German ministers claimed that the plan was about "underlying the goal of a united Europe" to "permanently overcome old borders" at a time when the "Constitution for Europe needs to regain momentum". The Tories are drawing attention to the plan today, St George's Day. Eric Pickles, the shadow secretary of state for communities and local government, said: "We already knew that Gordon Brown had hoisted the white flag of surrender to the European constitution. "Now the Labour government has been caught red-handed, conspiring with European bureaucrats to create a European super-state via the back door." The disclosure of the European map comes as a YouGov poll commissioned by The Daily Telegraph showed that one third of people want England to have its own parliament. Twenty per cent want England to be an independent country and for Britain to be broken up.

19 comments:

Neil Welton said...
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Anonymous said...

Devolution has already happened. The trap door was irreversibly lifted by Tony Blair and company.

What you have to ask yourself here is the following: Who offers the best defence against being governed by the European Union, the United Kingdom or England?

It is now clear to me that the UK should be euthanized at the earliest opportunity in order to prevent any further encroachment by Brussels. Beneath the political surface there is a war going on between England and the EU, with the UK appeaser doing nothing more than mollycoddling the middle ground. The EU is intent on destroying England. England needs to defend itself.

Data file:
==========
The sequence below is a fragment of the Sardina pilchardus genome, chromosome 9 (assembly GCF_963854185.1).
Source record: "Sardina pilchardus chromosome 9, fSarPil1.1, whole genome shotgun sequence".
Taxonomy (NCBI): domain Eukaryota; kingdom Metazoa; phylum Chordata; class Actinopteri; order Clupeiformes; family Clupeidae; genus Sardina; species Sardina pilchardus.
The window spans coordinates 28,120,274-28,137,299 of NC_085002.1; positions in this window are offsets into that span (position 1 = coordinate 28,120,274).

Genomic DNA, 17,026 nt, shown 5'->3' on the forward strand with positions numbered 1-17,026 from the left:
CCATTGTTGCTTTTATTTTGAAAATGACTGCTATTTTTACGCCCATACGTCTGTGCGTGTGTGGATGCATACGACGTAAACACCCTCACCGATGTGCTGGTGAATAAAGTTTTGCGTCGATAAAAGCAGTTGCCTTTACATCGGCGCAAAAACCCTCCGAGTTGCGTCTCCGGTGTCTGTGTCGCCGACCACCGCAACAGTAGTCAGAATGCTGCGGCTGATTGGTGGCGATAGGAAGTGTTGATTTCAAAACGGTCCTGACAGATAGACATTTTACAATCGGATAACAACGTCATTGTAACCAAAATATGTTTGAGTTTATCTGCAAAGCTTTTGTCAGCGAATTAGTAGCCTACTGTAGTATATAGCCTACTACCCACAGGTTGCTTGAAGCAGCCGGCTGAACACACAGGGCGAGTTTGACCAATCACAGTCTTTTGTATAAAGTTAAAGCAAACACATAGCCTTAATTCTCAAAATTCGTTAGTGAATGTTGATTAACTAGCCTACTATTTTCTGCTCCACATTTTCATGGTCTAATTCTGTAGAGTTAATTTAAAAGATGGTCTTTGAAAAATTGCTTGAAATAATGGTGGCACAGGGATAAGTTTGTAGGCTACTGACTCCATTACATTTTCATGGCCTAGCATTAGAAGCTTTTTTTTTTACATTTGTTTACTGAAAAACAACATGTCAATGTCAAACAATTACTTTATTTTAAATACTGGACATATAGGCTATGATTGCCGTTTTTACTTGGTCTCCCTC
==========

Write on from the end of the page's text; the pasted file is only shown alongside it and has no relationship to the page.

Neil Welton said...
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Neil Welton said...
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Thud said...

I just can't see how the cat can be put back in the bag in regards to devolution but we can win this fight...any attempt to further dilute English sovereignty must be fought.

Anonymous said...

I'm sorry, but this is just a post of hysteria. It's an economic zone map, nothing more. A lot of crap gets thrown around about the EU. It's not the best institution by far and I am a firm believing in national sovereignty, but I am so fed up with these kind of ridiculous, spittle-flecked tirades that it sometimes embarasses me to be a reader of this site.

Neil Welton said...
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Neil Welton said...
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Kipling said...

You'll excuse the spittle, but I do think the outrage justified. Saying that it's just economics is of course what everyone has been saying about the EU since it was called the Common Market. Note the article:

"Each zone will have a "transnational regional assembly", although they will not have extensive powers."

That strikes me as being a wee more ambitious than just an "economic zone map." I do agree with Neil that there is strength in Union.

Neil Welton said...
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Matt said...